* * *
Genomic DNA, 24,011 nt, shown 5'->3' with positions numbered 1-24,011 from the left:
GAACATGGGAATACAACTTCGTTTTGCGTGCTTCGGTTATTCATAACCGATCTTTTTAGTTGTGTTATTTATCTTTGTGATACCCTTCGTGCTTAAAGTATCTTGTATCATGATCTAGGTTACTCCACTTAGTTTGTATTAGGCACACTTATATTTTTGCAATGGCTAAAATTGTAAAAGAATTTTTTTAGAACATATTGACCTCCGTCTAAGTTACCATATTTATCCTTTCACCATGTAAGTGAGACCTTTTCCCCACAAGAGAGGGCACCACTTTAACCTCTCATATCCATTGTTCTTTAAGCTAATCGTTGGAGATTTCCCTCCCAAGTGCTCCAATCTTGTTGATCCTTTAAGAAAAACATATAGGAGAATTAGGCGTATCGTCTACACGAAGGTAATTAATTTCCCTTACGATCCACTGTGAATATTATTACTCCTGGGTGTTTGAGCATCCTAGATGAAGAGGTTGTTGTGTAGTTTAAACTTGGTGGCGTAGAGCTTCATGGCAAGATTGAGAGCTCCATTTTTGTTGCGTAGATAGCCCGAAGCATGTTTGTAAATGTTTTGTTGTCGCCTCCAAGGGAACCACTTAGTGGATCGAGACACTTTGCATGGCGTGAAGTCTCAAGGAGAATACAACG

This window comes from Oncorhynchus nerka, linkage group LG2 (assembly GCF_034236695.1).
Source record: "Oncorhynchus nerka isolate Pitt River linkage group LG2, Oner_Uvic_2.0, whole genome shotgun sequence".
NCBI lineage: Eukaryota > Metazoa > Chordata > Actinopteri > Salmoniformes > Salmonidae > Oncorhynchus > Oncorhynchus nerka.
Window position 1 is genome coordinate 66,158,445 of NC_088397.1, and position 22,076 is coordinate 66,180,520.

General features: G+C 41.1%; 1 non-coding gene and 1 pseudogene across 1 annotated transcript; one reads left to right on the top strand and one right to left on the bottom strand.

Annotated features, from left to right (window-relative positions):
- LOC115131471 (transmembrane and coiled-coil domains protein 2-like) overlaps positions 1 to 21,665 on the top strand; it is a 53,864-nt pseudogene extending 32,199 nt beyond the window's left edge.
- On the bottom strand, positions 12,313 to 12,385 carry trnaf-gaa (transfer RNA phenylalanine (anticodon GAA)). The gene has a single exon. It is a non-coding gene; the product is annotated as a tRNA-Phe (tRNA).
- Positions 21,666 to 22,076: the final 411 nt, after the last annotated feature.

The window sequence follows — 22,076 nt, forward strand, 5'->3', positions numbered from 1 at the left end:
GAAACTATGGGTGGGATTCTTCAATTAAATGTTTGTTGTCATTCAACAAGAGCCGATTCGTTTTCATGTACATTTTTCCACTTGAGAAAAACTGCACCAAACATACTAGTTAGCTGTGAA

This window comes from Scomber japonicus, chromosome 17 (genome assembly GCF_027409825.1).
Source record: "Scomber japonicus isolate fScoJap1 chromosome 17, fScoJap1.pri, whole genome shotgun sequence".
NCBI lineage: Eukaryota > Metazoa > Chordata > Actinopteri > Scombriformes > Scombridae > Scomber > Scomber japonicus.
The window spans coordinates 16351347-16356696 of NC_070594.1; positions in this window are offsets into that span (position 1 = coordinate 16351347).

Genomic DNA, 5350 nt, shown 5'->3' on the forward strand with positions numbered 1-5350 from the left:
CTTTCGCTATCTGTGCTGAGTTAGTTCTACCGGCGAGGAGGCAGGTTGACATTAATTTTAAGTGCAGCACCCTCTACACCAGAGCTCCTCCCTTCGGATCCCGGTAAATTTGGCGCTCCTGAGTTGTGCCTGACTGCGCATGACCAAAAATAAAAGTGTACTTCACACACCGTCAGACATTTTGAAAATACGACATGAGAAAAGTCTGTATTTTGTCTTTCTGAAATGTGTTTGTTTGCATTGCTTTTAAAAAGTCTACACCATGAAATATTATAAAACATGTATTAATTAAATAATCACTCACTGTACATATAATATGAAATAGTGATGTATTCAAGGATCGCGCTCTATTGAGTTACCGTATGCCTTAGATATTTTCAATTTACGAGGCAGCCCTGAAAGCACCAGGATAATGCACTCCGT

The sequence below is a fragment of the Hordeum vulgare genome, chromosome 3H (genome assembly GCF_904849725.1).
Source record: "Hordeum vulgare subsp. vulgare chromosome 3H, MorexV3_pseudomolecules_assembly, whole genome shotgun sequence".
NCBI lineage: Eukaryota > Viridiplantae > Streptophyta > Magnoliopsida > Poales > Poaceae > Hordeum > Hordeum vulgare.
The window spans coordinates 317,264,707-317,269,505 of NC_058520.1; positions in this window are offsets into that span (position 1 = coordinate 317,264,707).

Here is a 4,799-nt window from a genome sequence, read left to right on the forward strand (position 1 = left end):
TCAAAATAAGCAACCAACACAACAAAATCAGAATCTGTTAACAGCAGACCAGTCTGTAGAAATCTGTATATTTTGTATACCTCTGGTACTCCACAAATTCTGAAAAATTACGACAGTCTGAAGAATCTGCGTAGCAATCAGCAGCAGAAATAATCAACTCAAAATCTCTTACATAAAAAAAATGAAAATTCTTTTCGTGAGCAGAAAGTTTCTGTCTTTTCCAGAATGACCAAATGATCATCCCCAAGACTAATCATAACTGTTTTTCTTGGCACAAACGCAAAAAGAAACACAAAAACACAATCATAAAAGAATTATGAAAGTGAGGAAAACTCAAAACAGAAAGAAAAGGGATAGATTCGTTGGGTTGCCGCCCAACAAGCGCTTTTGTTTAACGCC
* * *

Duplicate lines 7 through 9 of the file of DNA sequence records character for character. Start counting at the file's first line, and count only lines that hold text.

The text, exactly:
General features: G+C 41.1%; 1 non-coding gene and 1 pseudogene across 1 annotated transcript; one reads left to right on the top strand and one right to left on the bottom strand.

Annotated features, from left to right (window-relative positions):
- LOC115131471 (transmembrane and coiled-coil domains protein 2-like) overlaps positions 1 to 21,665 on the top strand; it is a 53,864-nt pseudogene extending 32,199 nt beyond the window's left edge.